Limousin in medieval times. Beauregardes was a name for someone who lived in Limousin. The name may also be a nickname for a person who lived in a place of exceptional beauty, for the name translates as "beautiful to look at." There is another possibility; the name may be a nickname, given to an exceptionally good looking person, or perhaps it could be a nickname given ironically. This makes this name polygenetic. A polygenetic name is a name that may have more than one origin and may have been adopted by several groups of people more or less independently of each other.
Early Origins of the Beauregardes family
Limousin, where the family has held a family seat from very early times.
Early History of the Beauregardes family
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Beauregardes Spelling Variations
Early Notables of the Beauregardes family (pre 1700)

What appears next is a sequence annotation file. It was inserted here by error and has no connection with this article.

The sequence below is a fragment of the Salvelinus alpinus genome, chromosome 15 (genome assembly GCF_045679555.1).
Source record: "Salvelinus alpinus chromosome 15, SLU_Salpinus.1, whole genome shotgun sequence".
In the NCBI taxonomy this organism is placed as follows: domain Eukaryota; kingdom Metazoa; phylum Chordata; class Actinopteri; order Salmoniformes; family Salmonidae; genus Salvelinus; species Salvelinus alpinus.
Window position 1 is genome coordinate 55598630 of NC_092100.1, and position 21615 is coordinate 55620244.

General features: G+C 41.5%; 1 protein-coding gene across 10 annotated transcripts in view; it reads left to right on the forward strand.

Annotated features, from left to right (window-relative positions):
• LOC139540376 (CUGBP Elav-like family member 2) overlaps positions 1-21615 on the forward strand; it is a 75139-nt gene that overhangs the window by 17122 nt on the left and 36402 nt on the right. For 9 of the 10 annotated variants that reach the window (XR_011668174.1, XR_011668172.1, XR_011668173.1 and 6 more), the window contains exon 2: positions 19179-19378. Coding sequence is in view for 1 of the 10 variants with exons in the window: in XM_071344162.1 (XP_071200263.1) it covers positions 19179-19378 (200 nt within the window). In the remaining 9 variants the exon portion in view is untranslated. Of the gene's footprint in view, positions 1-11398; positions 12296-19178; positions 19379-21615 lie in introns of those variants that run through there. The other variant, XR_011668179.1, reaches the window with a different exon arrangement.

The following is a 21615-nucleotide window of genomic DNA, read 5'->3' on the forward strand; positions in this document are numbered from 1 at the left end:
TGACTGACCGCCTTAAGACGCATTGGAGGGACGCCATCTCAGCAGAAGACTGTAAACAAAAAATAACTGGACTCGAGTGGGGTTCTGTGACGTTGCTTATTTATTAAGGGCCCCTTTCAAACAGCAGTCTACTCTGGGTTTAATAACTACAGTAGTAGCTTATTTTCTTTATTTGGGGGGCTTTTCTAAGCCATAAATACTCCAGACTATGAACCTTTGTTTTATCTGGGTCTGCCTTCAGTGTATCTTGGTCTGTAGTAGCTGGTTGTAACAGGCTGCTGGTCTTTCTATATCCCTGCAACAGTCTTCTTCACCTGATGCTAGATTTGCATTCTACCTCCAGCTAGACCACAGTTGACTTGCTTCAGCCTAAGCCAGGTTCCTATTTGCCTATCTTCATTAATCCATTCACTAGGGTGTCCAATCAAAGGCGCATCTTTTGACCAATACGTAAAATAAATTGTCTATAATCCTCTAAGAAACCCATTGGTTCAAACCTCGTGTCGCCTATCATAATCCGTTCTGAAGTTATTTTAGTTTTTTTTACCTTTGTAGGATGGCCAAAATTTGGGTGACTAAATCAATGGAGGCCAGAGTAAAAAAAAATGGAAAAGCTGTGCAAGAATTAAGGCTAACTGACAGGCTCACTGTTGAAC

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Migration of the Beauregardes family to the New World and Oceana
Migration from France to New France or Quebec as it was now more popularly called, continued from France until it fell in 1759. By 1675, there were 7000 French in Quebec. By the same year the Acadian presence in Nova Scotia, New Brunswick and Prince Edward Island had reached 500. In the treaty of Utrecht, the Acadians were ceded by France to Britain in 1713. In 1755, 10,000 French Acadians refused to take an oath of allegiance to England and were deported. They found refuge in Louisiana. In 1793, the remaining French in these provinces came under British rule. Meanwhile, in Quebec, the French race flourished, founding in Lower Canada, one of the two great solitudes which became Canada. Many of this distinguished family name Beauregardes were prominent in social, cultural, religious and political affairs in France and New France. Amongst the settlers in North America with this distinguished name Beauregardes were André Jarret "sieur de Beauregard," lieutenant of Salière Company, Carignan Regiment, who arrived in Quebec in 1665, and married Marguerite Anthiaume in Montré.
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